It’s a shame that in 1969 The Trouble With Girls was eclipsed by Elvis’ career change from Hollywood actor to stage performer. His next-to-last feature film is a unique and appealing picture on several levels. First, it was Presley’s only period piece, other than his three Westerns. It is set in 1927, shortly before the Depression put an end to good-feel institutions like the traveling Chautauqua shows. In addition to Elvis, the movie features a varied and talented ensemble, ranging from child actors Anissa Jones and Pepe Brown to up-and-comers like Marlyn Mason and Dabney Coleman to aging veterans like Vincent Price and John Carradine. Also, an assortment of camera angles and visual effects adds an artistic feel to the film.
While overshadowed by Elvis’ return to the stage, The Trouble With Girls was not ignored by the nation’s major film watchdogs at Variety and The New York Times. Both papers printed reviews, and they could not have disagreed more about the movie’s merits. First out was Variety’s appraisal on May 14, 1969. Through the years, the entertainment journal had generally given Presley balanced, and sometimes mildly positive, reviews. This time, though, reviewer “Whit” gave Elvis Variety’s most negative film assessment of his career. The review opened as follows:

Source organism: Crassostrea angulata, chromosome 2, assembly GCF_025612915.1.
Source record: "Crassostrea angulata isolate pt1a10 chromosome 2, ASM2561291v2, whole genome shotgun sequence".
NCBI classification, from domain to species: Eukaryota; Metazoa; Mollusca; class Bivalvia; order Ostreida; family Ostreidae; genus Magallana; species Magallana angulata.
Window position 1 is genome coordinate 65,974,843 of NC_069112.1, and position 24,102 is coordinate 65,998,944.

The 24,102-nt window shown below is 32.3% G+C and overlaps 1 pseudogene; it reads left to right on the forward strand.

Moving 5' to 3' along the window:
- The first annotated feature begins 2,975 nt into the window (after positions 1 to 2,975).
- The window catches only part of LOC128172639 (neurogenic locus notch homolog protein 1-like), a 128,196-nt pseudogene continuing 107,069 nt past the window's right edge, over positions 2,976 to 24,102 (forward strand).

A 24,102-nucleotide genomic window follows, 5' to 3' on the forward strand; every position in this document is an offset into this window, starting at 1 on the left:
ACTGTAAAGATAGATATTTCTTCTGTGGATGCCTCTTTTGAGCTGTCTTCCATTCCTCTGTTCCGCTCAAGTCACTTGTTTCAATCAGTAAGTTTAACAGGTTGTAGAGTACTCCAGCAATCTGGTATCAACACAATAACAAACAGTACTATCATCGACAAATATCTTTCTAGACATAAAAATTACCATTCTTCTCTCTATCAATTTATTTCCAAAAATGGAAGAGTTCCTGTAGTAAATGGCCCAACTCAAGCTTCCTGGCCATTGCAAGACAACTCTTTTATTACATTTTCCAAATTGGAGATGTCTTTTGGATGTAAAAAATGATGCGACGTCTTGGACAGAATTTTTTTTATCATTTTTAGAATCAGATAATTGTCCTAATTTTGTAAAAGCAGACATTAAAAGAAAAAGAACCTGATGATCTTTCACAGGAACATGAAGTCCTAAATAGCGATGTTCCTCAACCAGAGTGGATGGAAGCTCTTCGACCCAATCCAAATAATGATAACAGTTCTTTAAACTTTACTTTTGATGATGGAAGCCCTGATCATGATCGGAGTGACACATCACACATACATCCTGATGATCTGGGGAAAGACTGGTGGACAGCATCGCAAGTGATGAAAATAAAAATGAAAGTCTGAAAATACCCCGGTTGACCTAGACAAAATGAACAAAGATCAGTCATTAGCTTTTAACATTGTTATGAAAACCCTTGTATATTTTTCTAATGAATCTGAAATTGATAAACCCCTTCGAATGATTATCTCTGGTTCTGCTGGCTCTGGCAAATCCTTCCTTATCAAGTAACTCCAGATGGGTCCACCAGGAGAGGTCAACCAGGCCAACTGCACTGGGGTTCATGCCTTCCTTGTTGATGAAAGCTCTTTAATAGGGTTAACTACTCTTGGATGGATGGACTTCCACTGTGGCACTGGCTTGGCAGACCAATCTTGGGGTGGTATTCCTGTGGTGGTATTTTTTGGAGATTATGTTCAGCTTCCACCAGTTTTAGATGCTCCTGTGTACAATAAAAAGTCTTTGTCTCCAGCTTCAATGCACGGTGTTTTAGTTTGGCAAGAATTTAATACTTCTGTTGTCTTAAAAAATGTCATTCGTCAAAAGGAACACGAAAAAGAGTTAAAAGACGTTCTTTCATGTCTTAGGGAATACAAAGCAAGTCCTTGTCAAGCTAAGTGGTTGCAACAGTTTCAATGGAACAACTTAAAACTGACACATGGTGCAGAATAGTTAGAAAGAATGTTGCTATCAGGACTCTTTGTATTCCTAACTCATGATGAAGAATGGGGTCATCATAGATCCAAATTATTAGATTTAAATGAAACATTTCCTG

“Elvis Presley is lost in this one. Without star’s usual assortment of 10 to 12 songs, and numbers cut down to a bare three, picture has little to offer. Title suggests a gay comedy but it’s a mass of contrived melodramatics and uninteresting performances that do not jell into anything but program fare. All of the voltage of the Presley name will be required to get it over.”
• New York Times applauded The Trouble With Girls
The New York Times, which had always been fairly critical of Presley features, gave The Trouble With Girls the most positive treatment of all the Elvis films it had reviewed. Writer Roger Greenspun applauded the picture in his opening paragraph.
“Peter Tewksbury’s ‘The Trouble With Girls’ is a charming though ineptly titled comedy with one fortunate murder, several pleasant songs, Elvis Presley, and a huge cast all of whom, down to the last extra, seem willing to act their fool heads off. The plot, which hinges on what a small-town hard-luck woman (Sheree North) rightly does to a lecherous druggist (Dabney Coleman), deserves little attention. But the situation, a traveling Chautauqua making a small-town stand in the mid-1920’s, deserves a lot of attention—which it gets in a film that succeeds so amiably in its parts that the relative weakness of the whole doesn’t matter too desperately.”